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Based on kernel version 4.7.2. Page generated on 2016-08-22 22:48 EST.

1	pagemap, from the userspace perspective
2	---------------------------------------
3	
4	pagemap is a new (as of 2.6.25) set of interfaces in the kernel that allow
5	userspace programs to examine the page tables and related information by
6	reading files in /proc.
7	
8	There are four components to pagemap:
9	
10	 * /proc/pid/pagemap.  This file lets a userspace process find out which
11	   physical frame each virtual page is mapped to.  It contains one 64-bit
12	   value for each virtual page, containing the following data (from
13	   fs/proc/task_mmu.c, above pagemap_read):
14	
15	    * Bits 0-54  page frame number (PFN) if present
16	    * Bits 0-4   swap type if swapped
17	    * Bits 5-54  swap offset if swapped
18	    * Bit  55    pte is soft-dirty (see Documentation/vm/soft-dirty.txt)
19	    * Bit  56    page exclusively mapped (since 4.2)
20	    * Bits 57-60 zero
21	    * Bit  61    page is file-page or shared-anon (since 3.5)
22	    * Bit  62    page swapped
23	    * Bit  63    page present
24	
25	   Since Linux 4.0 only users with the CAP_SYS_ADMIN capability can get PFNs.
26	   In 4.0 and 4.1 opens by unprivileged fail with -EPERM.  Starting from
27	   4.2 the PFN field is zeroed if the user does not have CAP_SYS_ADMIN.
28	   Reason: information about PFNs helps in exploiting Rowhammer vulnerability.
29	
30	   If the page is not present but in swap, then the PFN contains an
31	   encoding of the swap file number and the page's offset into the
32	   swap. Unmapped pages return a null PFN. This allows determining
33	   precisely which pages are mapped (or in swap) and comparing mapped
34	   pages between processes.
35	
36	   Efficient users of this interface will use /proc/pid/maps to
37	   determine which areas of memory are actually mapped and llseek to
38	   skip over unmapped regions.
39	
40	 * /proc/kpagecount.  This file contains a 64-bit count of the number of
41	   times each page is mapped, indexed by PFN.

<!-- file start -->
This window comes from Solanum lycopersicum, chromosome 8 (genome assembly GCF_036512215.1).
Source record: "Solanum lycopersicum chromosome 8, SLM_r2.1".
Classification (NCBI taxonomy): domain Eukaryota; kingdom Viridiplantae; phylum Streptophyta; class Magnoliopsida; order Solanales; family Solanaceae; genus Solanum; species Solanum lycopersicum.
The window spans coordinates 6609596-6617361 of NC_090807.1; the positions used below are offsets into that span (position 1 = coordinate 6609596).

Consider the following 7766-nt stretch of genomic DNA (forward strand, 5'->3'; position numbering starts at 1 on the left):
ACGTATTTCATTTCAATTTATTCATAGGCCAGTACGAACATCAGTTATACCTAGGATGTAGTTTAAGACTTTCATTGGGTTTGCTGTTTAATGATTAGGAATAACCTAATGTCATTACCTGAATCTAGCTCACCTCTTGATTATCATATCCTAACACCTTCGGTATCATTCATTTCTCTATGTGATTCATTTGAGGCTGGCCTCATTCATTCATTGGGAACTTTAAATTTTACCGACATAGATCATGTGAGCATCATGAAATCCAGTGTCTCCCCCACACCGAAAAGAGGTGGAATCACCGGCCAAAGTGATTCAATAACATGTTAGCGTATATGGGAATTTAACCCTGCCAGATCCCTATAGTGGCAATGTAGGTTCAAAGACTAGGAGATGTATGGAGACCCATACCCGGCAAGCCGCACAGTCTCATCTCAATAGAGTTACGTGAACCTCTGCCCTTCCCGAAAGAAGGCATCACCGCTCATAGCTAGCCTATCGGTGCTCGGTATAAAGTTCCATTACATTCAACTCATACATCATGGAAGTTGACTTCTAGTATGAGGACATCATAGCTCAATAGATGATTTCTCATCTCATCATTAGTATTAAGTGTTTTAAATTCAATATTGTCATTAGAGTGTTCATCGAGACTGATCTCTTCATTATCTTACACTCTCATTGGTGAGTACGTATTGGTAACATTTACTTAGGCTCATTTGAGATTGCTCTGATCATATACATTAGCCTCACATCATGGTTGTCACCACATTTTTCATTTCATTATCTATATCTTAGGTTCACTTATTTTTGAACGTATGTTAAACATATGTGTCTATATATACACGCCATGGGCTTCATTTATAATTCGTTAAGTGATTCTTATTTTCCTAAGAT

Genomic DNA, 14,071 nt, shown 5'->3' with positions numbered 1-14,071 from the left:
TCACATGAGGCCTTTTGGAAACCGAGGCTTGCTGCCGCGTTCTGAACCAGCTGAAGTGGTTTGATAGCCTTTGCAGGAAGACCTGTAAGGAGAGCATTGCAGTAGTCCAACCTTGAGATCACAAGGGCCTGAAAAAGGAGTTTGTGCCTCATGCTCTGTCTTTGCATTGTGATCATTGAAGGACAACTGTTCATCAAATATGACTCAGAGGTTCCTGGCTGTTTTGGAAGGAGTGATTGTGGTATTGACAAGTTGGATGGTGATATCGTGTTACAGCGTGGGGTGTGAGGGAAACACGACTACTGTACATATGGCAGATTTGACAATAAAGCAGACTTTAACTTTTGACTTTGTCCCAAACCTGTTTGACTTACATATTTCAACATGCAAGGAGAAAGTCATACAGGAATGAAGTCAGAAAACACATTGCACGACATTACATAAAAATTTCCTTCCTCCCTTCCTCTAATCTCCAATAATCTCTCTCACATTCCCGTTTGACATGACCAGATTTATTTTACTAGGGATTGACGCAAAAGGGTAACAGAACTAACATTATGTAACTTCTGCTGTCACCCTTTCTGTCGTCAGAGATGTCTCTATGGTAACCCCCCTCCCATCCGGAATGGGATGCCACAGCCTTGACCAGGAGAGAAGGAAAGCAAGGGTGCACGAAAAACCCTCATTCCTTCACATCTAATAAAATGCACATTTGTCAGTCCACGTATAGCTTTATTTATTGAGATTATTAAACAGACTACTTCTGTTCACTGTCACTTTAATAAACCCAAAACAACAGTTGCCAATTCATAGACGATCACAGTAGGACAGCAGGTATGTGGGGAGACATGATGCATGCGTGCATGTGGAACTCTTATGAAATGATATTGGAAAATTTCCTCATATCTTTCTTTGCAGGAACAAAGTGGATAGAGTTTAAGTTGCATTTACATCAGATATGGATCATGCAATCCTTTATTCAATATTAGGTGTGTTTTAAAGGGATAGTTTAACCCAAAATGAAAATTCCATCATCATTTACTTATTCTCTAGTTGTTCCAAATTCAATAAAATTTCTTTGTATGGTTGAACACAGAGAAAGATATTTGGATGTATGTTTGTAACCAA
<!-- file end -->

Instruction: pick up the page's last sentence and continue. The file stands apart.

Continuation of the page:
42	
43	 * /proc/kpageflags.  This file contains a 64-bit set of flags for each
44	   page, indexed by PFN.
45	
46	   The flags are (from fs/proc/page.c, above kpageflags_read):
47	
48	     0. LOCKED
49	     1. ERROR
50	     2. REFERENCED
51	     3. UPTODATE
52	     4. DIRTY
53	     5. LRU
54	     6. ACTIVE
55	     7. SLAB
56	     8. WRITEBACK
57	     9. RECLAIM
58	    10. BUDDY
59	    11. MMAP
60	    12. ANON
61	    13. SWAPCACHE
62	    14. SWAPBACKED
63	    15. COMPOUND_HEAD
64	    16. COMPOUND_TAIL
65	    17. HUGE
66	    18. UNEVICTABLE
67	    19. HWPOISON
68	    20. NOPAGE
69	    21. KSM
70	    22. THP
71	    23. BALLOON
72	    24. ZERO_PAGE
73	    25. IDLE
74	
75	 * /proc/kpagecgroup.  This file contains a 64-bit inode number of the
76	   memory cgroup each page is charged to, indexed by PFN. Only available when
77	   CONFIG_MEMCG is set.
78	
79	Short descriptions to the page flags:
80	
81	 0. LOCKED
82	    page is being locked for exclusive access, eg. by undergoing read/write IO
83	
84	 7. SLAB
85	    page is managed by the SLAB/SLOB/SLUB/SLQB kernel memory allocator
86	    When compound page is used, SLUB/SLQB will only set this flag on the head
87	    page; SLOB will not flag it at all.
88	
89	10. BUDDY
90	    a free memory block managed by the buddy system allocator
91	    The buddy system organizes free memory in blocks of various orders.
92	    An order N block has 2^N physically contiguous pages, with the BUDDY flag
93	    set for and _only_ for the first page.
94	
95	15. COMPOUND_HEAD
96	16. COMPOUND_TAIL
97	    A compound page with order N consists of 2^N physically contiguous pages.
98	    A compound page with order 2 takes the form of "HTTT", where H donates its
99	    head page and T donates its tail page(s).  The major consumers of compound